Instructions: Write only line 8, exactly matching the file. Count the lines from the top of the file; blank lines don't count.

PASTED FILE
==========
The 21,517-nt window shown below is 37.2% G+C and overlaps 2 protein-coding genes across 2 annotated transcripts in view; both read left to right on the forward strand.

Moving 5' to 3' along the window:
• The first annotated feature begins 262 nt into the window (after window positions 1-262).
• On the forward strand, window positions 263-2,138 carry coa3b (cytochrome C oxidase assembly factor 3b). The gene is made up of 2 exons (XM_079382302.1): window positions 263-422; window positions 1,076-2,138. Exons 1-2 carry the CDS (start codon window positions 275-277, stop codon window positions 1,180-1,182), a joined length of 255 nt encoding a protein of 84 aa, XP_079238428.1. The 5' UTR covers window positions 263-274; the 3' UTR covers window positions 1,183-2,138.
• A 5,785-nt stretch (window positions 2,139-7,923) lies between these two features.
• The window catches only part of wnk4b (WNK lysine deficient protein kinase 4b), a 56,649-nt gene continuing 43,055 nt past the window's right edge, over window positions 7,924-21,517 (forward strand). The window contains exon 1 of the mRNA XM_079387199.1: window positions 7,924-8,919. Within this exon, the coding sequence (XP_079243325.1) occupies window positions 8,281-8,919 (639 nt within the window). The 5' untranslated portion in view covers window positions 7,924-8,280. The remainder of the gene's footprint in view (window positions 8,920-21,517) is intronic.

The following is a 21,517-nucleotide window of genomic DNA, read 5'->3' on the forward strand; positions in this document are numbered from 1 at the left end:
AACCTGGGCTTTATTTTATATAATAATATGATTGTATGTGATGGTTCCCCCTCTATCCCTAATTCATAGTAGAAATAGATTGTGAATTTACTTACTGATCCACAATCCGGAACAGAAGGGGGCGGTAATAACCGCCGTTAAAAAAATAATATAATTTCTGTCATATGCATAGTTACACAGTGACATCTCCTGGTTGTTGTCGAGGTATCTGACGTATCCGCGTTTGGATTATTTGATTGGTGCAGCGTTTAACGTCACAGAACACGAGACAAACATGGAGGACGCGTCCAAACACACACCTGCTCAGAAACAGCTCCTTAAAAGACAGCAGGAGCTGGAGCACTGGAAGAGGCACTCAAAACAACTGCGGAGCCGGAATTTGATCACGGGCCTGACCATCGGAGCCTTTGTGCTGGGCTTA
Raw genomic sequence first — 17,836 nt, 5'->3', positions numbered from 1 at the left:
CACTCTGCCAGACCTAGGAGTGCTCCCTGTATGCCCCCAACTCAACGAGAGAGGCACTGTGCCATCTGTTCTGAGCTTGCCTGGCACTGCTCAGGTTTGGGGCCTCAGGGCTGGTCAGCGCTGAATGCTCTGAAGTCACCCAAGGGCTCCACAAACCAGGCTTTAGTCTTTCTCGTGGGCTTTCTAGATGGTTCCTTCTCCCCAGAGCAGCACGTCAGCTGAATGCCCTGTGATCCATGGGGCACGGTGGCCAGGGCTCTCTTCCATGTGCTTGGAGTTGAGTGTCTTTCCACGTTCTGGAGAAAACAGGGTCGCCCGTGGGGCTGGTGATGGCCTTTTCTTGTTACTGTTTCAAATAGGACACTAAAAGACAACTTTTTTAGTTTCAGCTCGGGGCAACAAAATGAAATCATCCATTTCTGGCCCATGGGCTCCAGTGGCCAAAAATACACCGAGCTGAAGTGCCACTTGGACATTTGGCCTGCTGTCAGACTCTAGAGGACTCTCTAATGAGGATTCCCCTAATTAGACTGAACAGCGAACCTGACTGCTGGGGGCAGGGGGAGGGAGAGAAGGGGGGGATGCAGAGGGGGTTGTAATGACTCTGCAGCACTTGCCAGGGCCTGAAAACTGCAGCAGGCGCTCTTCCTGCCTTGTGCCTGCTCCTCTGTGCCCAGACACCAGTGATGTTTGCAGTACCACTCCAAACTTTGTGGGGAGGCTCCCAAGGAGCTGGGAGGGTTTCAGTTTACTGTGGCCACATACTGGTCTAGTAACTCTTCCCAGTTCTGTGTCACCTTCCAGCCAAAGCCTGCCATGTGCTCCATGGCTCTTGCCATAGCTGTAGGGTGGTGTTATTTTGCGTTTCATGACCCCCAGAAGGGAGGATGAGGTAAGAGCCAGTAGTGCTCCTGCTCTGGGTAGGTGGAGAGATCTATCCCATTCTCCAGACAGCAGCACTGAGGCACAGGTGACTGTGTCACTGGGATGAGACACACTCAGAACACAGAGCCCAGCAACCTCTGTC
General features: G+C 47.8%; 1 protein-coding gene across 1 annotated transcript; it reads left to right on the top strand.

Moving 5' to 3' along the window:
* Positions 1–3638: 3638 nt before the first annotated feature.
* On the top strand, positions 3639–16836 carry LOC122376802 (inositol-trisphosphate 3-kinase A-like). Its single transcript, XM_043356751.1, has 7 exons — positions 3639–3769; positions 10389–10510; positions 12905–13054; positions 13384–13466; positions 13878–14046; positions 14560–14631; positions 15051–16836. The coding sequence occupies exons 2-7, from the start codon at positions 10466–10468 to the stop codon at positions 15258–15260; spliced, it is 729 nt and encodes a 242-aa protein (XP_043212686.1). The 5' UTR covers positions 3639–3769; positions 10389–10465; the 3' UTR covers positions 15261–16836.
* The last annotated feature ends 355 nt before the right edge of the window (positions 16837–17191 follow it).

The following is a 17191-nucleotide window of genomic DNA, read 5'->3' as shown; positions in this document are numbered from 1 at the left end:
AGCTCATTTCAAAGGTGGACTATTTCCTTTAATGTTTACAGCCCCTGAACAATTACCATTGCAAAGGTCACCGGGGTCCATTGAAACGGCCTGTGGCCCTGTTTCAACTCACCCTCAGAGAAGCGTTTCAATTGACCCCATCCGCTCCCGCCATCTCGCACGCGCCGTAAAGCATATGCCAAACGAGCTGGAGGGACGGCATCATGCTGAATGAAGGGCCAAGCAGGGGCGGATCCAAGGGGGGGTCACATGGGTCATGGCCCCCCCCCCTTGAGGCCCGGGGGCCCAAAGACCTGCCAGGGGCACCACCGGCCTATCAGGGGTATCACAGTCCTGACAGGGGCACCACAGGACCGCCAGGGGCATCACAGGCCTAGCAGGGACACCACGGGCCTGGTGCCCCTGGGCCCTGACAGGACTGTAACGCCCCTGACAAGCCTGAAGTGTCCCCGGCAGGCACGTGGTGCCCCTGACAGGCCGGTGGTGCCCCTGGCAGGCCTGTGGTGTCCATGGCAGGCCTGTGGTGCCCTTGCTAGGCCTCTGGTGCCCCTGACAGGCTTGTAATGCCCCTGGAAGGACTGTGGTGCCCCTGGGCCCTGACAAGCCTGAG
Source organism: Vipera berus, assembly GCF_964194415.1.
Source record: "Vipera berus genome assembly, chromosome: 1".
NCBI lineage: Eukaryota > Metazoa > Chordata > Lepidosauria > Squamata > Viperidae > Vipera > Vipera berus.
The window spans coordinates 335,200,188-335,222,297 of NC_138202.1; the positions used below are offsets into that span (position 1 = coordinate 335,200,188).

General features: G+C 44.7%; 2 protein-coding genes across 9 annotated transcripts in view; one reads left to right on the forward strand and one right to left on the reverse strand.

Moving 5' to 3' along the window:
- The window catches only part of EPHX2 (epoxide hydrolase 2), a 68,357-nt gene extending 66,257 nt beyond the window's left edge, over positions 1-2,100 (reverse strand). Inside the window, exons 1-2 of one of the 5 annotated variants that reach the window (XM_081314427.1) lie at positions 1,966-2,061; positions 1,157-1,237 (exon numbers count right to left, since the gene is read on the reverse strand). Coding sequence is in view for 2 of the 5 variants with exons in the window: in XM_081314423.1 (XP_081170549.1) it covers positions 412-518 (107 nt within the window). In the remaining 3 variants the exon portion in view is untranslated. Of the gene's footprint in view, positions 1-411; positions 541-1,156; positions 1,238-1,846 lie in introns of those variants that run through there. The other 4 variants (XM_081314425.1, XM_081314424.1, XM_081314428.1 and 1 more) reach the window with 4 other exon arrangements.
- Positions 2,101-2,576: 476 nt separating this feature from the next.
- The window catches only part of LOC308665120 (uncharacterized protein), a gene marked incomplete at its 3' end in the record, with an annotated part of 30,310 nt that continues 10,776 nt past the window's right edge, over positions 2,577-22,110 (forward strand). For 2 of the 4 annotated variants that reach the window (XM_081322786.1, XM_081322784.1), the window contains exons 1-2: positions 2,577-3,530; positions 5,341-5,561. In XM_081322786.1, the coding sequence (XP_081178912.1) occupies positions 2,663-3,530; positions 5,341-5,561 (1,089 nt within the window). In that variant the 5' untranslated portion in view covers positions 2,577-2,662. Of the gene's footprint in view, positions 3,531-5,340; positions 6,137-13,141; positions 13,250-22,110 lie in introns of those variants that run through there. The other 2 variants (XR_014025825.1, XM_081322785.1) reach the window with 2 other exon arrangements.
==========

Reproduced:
AACCTGGGCTTTATTTTATATAATAATATGATTGTATGTGATGGTTCCCCCTCTATCCCTAATTCATAGTAGAAATAGATTGTGAATTTACTTACTGATCCACAATCCGGAACAGAAGGGGGCGGTAATAACCGCCGTTAAAAAAATAATATAATTTCTGTCATATGCATAGTTACACAGTGACATCTCCTGGTTGTTGTCGAGGTATCTGACGTATCCGCGTTTGGATTATTTGATTGGTGCAGCGTTTAACGTCACAGAACACGAGACAAACATGGAGGACGCGTCCAAACACACACCTGCTCAGAAACAGCTCCTTAAAAGACAGCAGGAGCTGGAGCACTGGAAGAGGCACTCAAAACAACTGCGGAGCCGGAATTTGATCACGGGCCTGACCATCGGAGCCTTTGTGCTGGGCTTA